The financial and sovereign debt crisis has had a great impact on the relationship between the European Central Bank (ECB) and the Member States of the Eurozone, a relationship traditionally studied from the perspective of central bank independence. This article takes a different perspective on that relationship, namely that of central bank intervention in Member State economic policy making. It focuses on the pressure and influence exercised by the ECB on the Member States of the eurozone. The two perspectives combined reveal the nature of the ever more frequent and intense interaction between the ECB and the Member States of the eurozone.
In the crisis, several different forms can be identified of ECB pressure on eurozone Member States to adopt reforms in the areas of fiscal policy and structural reforms, marking a shift from interaction to central bank intervention. This ECB intervention is parallel to an equally unprecedented intervention by the collective of eurozone Member States in the economic policy of several Member States through the economic policy conditionality linked to financial assistance. The article analyses several instances of ECB intervention, offers an explanation and a theoretical framework for normatively assessing it.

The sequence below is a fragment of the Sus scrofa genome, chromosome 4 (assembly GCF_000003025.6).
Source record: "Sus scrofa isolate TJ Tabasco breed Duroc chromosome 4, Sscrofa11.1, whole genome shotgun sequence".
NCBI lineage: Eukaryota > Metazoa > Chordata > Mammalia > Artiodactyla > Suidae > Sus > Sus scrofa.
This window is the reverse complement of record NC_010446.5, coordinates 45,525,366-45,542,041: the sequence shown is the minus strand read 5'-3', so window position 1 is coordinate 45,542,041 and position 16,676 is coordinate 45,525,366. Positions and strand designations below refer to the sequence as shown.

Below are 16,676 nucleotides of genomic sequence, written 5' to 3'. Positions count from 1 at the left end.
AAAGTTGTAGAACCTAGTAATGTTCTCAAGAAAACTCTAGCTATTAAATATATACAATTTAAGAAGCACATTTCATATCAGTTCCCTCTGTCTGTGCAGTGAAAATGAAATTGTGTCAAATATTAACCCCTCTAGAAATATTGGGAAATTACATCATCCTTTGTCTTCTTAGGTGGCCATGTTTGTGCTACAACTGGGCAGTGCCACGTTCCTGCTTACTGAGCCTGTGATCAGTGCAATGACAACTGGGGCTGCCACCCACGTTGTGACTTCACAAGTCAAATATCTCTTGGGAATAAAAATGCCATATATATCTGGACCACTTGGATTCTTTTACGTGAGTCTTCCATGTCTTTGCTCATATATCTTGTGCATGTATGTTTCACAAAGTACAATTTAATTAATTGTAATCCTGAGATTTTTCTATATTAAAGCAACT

The main risk identified for the ECB in this article is that of being perceived as a political or politicized actor, although it is acknowledged that the ECB is confronted with a difficult balancing act. The ECB should be more cautious in its approach, the further an issue is from its core mandate of securing price stability.Common Market Law Review